Final word on Social media ROI

Key take-away: Forrester’s recent report (16th July 2010) on Social Media ROI, I believe, puts an end to this endless debate. If you want to refer to just one definitive source on Social Media ROI, look no further and get the report from here (if you are not a Forrester client, it’s going to cost you a fortune…see a summary of the report at the end of this post to get an overall idea!!)

Around a year back, I was looking for a challenging social media issue to complete an academic project. I reached out to many well known social media experts to get their suggestions on what people in social media industry were struggling with - to my delight, I received many suggestions such as..

Jason Falls (Founder of Social Media Explorer):
I'm keenly interested in a couple of things right now. Perhaps one of these will work for you:
           -           The biggest fear most companies have is talking to customers who are mad/dissatisfied/detractors in a public forum. I'd love to catalog several examples of people who have done it successfully and not so successfully and see if there are some best practices/insights we could glean from that.
           -           Building community is a big push with companies right now. I'd love to do a retrospective on how communities form, going back to Rome, Greece, etc., to talk about the common bonds that bring people together - geography, common need, religion, etc. - then move into modern times and see where communities of consumers (Harley Davidson riders, etc.) gravitate and why and if there are commonalities we can pull from those. This is going to be the basis of "social business" for years to come but no one has adequately plunged into the topic yet.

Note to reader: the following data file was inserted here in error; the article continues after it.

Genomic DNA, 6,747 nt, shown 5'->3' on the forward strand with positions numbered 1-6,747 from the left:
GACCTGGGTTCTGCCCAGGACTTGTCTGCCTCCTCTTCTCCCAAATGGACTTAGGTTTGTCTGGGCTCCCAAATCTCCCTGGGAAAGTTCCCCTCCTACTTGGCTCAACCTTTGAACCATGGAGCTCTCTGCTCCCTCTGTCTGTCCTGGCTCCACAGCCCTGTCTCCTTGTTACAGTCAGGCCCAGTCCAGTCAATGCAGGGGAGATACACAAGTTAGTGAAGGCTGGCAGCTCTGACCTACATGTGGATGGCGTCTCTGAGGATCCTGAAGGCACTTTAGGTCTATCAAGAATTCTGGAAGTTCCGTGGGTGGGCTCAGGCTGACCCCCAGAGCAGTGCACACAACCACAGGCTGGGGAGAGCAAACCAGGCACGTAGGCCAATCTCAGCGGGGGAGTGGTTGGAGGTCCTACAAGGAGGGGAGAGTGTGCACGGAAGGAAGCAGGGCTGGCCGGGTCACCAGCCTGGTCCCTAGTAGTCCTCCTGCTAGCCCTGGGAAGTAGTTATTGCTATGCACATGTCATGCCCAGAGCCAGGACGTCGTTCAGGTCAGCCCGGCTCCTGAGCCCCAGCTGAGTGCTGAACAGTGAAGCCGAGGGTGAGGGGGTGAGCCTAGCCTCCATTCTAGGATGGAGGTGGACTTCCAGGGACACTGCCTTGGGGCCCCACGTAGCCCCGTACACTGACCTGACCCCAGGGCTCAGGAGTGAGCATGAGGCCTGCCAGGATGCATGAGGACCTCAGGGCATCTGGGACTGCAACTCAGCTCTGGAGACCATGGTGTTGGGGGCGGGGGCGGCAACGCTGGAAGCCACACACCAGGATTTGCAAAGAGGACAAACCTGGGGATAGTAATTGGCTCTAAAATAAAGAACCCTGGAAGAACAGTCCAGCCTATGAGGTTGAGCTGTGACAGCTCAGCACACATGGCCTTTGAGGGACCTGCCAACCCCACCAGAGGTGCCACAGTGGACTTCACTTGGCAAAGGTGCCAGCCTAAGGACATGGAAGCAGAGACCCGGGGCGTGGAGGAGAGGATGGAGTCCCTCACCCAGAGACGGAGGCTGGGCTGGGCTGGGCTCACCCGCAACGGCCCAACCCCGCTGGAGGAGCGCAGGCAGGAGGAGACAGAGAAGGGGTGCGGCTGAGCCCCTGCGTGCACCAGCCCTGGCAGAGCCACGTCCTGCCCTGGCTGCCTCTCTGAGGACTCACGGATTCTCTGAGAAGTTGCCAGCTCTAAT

What’s up with Data?

“The Economist” is not “Scientific American”; People don't read Economist to find out what’s happening in web technology. So, when a magazine like “The Economist” publishes a 20-page cover story on data and how data is being used by online businesses and government agencies, you know something big is going on…

And how big is that thing?…well, let me explain.


Why Behavioural Targeting is such a Big Deal?

If you want to run ads for your products on online or offline media, you’re going to have to take care of 2 things:

Reach – You can focus on increasing the reach of your ads. This is a time tested concept; if you have the money to reach out to a very large crowd, you’ll always find some people who’d be interested in purchasing your products – TV does it very well. The only problem is - your ad spend may not be optimized. Along with people who’ll buy your stuff, you are also wasting your marketing budget on a very large number of people who have no intention of doing business with you.

Frequency – Focusing on increasing the frequency of your ads is quite intuitive. After all, if you keep repeating your adds hundreds of time, some people will eventually buy your stuff just to see what the heck it is that you can't stop bugging them with. There are various theories about how frequency capping can achieve optimum result. For a long time, advertisers believed that showing an ad 3 times was the most optimum thing to do. This theory was disputed in 2003 by Atlas (now part of Microsoft), which claimed that even though the ROAS (return on ad spend) was optimum with 3 ad impressions, following such a “frequency capping” strategy could severely compromise on reach. The new optimum number is 10 as per Atlas. Needless to say, betting on frequency is not the most optimum way of spending your marketing dollars.


Why did Google Wave fail?

{On 4th August 2010, Google officially declared Google Wave to be dead. Here's my take on why I believe Google wave failed?}


A simple no-nonsense answer to that question can be found on Page#194 of Clay Shirky’s book Cognitive Surplus:
“Projects that will work only if they grow large generally won’t grow large;

A veritable natural law in social media is that to get to a system that is large and good, it is far better to start with a system that is small and good and work on making it bigger than to start with a system that is large and mediocre and working on making it better.